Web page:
Sveaborg was the largest construction project in Sweden in the 18th century. It was constructed under the supervision and direction of Lieutenant-Colonel Augustin Ehrensvard, assisted by the best Swedish engineering and mechanics experts. The fortress was constructed by soldiers in the regular army from all over Sweden and Finland. At its height, the construction crew totalled more than 6500. When Ehrensvard died in 1772, the fortress was virtually ready for use. The overall plan was revisecf in 1774.

European power politics also determined Sveaborg’s fate. In the war of 1808-1809, which was a direct consequence of the treaties between Napoleon and Alexander I, Russia occupied Finland. Sveaborg surrendered and became a Russian garrison for the following 110 years. At the turn of the century there were about 4000 Russian soldiers in Sveaborg. The fortress remained in the state it had been under Swedish rule until the bombings during the Crimean War in 1855, when the British and French Navies ·fired on the fort. In the repairs and modernisation , undertaken after .that, some of the damaged buildings were torn down or made lower and a new coastal defence line of earth banks was constructed.

Before the First World War, Sveaborg, mainly serving as a depot area, formed part of the defence scheme, “Peter the Great’s Sea Fortress”. The intention was that Sveaborg, together with Tallinn, would block off the entire Gulf of Finland and guarantee the security of St Petersburg, the Capital of Russia. After Finland became independent in 1917, Sveaborg became a Finnish garrison and was renamed in Finnish as Suomenlinna. It served as a prison camp after the Civil War in 1918-1919. Suomenlinna was in military use for the last time during the Second World War when it served as one of Helsinki’s air surveillance centres. It served as a garrison until 1972. Its use for tourism and recreation began on a larger scale after 1963 .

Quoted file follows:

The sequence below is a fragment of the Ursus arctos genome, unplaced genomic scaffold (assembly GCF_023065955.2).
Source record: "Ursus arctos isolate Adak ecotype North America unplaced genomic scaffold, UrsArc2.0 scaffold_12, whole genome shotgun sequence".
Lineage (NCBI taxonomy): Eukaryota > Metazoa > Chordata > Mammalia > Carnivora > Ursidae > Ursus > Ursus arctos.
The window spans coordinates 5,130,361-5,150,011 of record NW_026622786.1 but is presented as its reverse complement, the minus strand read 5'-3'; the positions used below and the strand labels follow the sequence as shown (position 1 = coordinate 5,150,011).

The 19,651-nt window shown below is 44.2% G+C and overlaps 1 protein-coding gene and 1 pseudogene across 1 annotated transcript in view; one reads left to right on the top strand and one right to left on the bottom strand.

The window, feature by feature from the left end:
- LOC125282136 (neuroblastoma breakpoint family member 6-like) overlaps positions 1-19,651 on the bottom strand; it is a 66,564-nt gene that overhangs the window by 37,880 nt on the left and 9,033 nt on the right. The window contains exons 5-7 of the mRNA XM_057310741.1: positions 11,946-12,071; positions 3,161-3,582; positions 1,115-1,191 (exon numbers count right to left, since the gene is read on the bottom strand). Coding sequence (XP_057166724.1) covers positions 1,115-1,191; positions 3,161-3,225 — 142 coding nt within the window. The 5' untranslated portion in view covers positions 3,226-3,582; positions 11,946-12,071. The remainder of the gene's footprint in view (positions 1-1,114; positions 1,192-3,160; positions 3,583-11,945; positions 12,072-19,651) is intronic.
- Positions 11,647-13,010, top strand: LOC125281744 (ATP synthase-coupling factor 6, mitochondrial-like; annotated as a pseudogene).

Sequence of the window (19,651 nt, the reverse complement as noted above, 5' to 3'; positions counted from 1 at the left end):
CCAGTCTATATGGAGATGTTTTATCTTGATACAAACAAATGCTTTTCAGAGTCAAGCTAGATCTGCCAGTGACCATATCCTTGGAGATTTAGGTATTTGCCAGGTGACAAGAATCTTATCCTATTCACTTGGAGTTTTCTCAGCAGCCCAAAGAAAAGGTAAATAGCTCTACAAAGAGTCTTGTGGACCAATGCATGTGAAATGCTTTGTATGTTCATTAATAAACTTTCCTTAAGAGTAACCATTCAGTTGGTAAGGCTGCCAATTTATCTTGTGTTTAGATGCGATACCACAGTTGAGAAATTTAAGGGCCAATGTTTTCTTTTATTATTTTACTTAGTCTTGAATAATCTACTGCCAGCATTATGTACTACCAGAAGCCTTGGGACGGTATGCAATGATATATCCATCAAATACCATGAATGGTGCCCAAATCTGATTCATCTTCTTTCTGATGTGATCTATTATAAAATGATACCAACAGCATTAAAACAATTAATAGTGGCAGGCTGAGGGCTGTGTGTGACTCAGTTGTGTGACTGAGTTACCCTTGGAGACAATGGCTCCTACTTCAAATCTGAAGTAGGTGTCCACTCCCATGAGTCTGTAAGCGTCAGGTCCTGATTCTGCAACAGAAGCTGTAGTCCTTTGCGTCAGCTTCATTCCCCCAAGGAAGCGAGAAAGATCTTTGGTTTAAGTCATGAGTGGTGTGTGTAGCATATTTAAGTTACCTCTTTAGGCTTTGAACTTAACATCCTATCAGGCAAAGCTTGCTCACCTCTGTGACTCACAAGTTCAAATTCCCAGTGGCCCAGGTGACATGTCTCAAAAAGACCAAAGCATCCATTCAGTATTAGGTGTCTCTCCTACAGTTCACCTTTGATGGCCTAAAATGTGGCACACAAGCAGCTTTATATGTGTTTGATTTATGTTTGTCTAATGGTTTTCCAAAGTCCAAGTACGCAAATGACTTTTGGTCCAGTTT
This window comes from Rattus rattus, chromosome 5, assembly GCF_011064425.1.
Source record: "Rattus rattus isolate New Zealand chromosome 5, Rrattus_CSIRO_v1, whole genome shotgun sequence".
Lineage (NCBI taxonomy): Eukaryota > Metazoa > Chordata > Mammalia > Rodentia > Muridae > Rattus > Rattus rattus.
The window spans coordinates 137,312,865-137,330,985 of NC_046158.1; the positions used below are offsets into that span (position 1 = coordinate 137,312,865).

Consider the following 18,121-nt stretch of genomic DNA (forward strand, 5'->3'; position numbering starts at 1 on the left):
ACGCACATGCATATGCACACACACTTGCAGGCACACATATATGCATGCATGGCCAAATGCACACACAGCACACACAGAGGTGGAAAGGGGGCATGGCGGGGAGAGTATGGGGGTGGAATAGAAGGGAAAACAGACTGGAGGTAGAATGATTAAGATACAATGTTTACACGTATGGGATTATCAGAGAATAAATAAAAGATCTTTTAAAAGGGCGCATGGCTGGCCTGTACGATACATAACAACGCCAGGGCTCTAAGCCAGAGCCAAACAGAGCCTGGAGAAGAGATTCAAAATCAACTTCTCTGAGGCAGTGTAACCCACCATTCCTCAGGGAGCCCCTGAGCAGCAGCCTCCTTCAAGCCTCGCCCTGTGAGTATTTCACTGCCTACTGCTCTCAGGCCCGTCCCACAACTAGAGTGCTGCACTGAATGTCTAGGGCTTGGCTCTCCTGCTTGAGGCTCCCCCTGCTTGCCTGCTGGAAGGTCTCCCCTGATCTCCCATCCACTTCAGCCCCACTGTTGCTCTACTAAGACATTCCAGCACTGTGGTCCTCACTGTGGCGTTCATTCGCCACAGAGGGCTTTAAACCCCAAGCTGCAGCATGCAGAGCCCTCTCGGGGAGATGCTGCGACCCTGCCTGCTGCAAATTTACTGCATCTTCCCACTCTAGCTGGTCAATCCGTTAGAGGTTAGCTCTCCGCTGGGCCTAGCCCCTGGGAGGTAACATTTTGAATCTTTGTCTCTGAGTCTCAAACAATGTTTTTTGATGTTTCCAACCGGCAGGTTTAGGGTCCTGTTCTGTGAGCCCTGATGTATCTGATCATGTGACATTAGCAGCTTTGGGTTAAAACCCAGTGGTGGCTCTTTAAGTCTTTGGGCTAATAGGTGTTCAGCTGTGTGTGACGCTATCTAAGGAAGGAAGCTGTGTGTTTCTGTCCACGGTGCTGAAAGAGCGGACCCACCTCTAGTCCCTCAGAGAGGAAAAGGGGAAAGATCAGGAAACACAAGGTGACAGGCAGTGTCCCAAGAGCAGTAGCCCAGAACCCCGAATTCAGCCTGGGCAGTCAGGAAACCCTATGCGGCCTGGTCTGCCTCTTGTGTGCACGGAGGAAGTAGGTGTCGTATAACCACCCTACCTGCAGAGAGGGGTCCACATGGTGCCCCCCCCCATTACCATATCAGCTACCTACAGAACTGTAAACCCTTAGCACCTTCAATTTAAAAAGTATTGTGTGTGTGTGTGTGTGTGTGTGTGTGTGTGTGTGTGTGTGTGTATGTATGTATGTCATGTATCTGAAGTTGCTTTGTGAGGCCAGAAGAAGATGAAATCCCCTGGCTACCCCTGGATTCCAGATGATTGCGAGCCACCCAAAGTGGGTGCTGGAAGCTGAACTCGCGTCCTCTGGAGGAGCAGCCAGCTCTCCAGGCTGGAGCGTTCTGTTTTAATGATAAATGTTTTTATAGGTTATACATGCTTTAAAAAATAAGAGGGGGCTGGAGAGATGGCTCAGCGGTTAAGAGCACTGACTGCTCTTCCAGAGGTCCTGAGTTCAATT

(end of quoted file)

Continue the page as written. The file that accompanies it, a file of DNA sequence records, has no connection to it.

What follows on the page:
Finland – Savonlinna

Savonlinna, a popular spa and holiday resort, lies in the middle of the Saimaa lake system in southeastern Finland, between the Haapavesi to the north and the Pihlajavesi to the south. The town grew up around the castle of Olavinlinna and received its municipal charter in 1639. The oldest part of the town … More > is picturesquely situated on an island between two waterways, with the newer districts on the mainland to the west. Savonlinna is one of the main centers of the boat services on Lake Saimaa.

The building of Olavinlinna, castle of St. Olaf, began in 1475. The Danish-born founder of the castle, knight Erik Axelsson Tott, decided that a powerful fortification should be build to protect the strategically important Savo region. The castle was supposed to repel Russian attacks from the east and to guarantee the control of the Savo region for the Swedish Crown. The history of Olavinlinna is a mixture of medieval arms clashing, cannons roaring and every-day chores inside the security of the castle’s thick walls.

The changes in the ownership of the castle left their mark on Olavinlinna: this can be seen in the varied architecture of the castle. These days the castle’s halls and rooms can be rented and used for all kinds of events.